Netflix's 'Mucho Mucho Amor' Is a Heartwarming Doc About TV's Most Legendary Astrologer

Walter Mercado was a beloved Latino astrologer and TV personality, decked out in incredible jeweled capes, until he suddenly disappeared.

mucho mucho amor, walter mercado

Compared to many of the documentary films and series currently trending on Netflix, including the creepy true-crime reboot Unsolved Mysteries and the unsettling Jeffery Epstein deep-dive Filthy Rich, Mucho Mucho Amor is a welcome reminder that the world isn't all doom and gloom. The tender, poignant study of the late Puerto Rican astrologer and television personality Walter Mercado, which debuted at the Sundance Film Festival earlier this year before premiering on Netflix last week, celebrates a larger message of hope, love, and connectivity. It's the cinematic equivalent of wrapping yourself in one of Mercado's bejeweled capes. 

Opening with the striking image of the fluffy-haired Mercado twirling in front of the camera, arms outstretched like a sorcerer summoning energy from another world, Mucho Mucho Amor understands the visual potency of Mercado's personal style and the emotional appeal of his approach to the cosmic. Making ample use of archival clips from his television appearances, interviews with famous fans like Lin-Manuel Miranda, bits of colorful animation, and footage of modern-day Mercado in his late 80s, filmed before his death in November 2019, directors Cristina Costantini and Kareem Tabsch don't attempt to reinvent the celebrity bio-doc. Instead, they use the form to pay tribute to Mercado's tricky, complicated legacy.

As Miranda explains early on, Mercado, who began his professional career as an actor before finding his calling as an astrologer, was a staple in millions of households across the world. Beyond his interviews on daytime talk shows like Sally Jessy Raphael and on radio shows like Howard Stern, where he was often treated like a New Age rock star, his horoscopes, delivered in his hypnotically melodic voice, provided a reliable source of inspiration, contemplation, and entertainment. "If you went to visit anyone, Walter Mercado was on," Miranda says. "And you would be quiet until you got to hear your sign." 

And, at least according to the documentary, Mercado's flashy aesthetic sensibility wasn't just a costume he wore on television, something to be tossed aside when the cameras switched off. The hyper-focus on maintaining his image extended to his personal life, which gives the present-day interviews a droll touch as Mercado shows off his outfits and his personal artifacts. If there's a hint of fraudulence or hucksterism to the gaudy presentation, it's hidden with sly dedication and unwavering commitment. The capes and the hair are part of a larger project, one that Mercado describes as "interfaith religion," a practice defined by being "nice to people" and giving "the best of yourself every moment of your life."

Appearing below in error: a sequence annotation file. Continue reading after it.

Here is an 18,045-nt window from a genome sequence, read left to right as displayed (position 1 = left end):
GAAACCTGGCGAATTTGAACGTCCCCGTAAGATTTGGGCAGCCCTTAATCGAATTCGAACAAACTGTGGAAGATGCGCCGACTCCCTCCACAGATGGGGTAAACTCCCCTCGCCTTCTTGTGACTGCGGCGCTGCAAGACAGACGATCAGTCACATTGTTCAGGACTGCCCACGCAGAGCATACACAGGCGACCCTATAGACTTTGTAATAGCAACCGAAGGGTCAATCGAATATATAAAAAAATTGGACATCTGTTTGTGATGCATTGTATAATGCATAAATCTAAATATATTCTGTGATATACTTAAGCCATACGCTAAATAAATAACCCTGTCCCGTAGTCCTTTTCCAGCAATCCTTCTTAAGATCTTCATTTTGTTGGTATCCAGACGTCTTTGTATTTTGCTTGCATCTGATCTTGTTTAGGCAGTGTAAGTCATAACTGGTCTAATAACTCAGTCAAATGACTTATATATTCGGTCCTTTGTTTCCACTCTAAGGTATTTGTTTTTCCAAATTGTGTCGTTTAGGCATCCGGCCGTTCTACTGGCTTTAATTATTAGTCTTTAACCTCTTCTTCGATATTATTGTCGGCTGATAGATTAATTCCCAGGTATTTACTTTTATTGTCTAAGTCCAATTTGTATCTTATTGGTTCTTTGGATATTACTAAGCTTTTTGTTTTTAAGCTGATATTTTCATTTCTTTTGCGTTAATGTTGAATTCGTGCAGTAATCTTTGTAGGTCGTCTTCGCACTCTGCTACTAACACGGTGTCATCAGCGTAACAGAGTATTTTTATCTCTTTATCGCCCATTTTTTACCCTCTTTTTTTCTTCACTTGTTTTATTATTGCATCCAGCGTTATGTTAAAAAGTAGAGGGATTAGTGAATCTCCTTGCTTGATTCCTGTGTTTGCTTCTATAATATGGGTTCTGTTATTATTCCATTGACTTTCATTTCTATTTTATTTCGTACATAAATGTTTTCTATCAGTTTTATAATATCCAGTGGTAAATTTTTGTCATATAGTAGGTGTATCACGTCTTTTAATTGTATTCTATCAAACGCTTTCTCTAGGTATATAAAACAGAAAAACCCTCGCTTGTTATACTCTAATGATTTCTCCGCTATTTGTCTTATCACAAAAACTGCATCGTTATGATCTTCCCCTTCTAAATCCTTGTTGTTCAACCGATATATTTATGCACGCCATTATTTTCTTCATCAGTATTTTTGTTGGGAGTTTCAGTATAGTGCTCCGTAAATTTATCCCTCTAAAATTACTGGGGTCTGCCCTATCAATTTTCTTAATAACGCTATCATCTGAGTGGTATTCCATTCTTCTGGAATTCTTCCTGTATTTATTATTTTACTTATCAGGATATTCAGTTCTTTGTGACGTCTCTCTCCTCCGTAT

mucho mucho amor, walter mercado

Though the tone of Mucho Mucho Amor is largely laudatory, rarely pressing too hard on topics like Mercado's sexuality or his personal relationships, that doesn't mean the film is completely devoid of conflict or tension. During his pop cultural peak, when he was expanding in different radio markets, hawking a 1-900 number, and stopping by Regis and Kelly, Mercado worked with a manager, Bill Bakula, who had him sign a contract that permanently signed over the rights to his name and image. A legal struggle ensued, and in that section of the film the story devolves into a fairly standard Behind the Music-style back-and-forth about betrayal and deals-gone-bad, with Mercado's subsequent period of seclusion setting up a triumphant comeback. 

Like Mercado's horoscopes, the rhythms of this type of documentary, particularly the way it weaves footage of the past with interviews in the present, are primarily comforting. Mercado's teachings are mostly straightforward, loaded up with quasi-spiritual self-help rhetoric, but the presentation is rich and varied, pushing up against ideas about gender norms and masculinity. As an interview subject, Mercado is funny and playful; he's also strikingly empathetic, acknowledging pain, sickness, and death. The documentary allows for his occasionally messy public life, one filled with great success and defeating failure, to be turned into a succinct, heartwarming narrative of personal strength. As fascination with astrology and other forms of mysticism thrives on platforms like Instagram and Twitter, Mercado has been reinvented and immortalized for a new generation. "He used to be a star," says Mercado, narrating in the third-person at the film's conclusion. "But, now, Walter is a constellation." 

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Dan Jackson is a senior staff writer at Thrillist Entertainment. He's on Twitter @danielvjackson.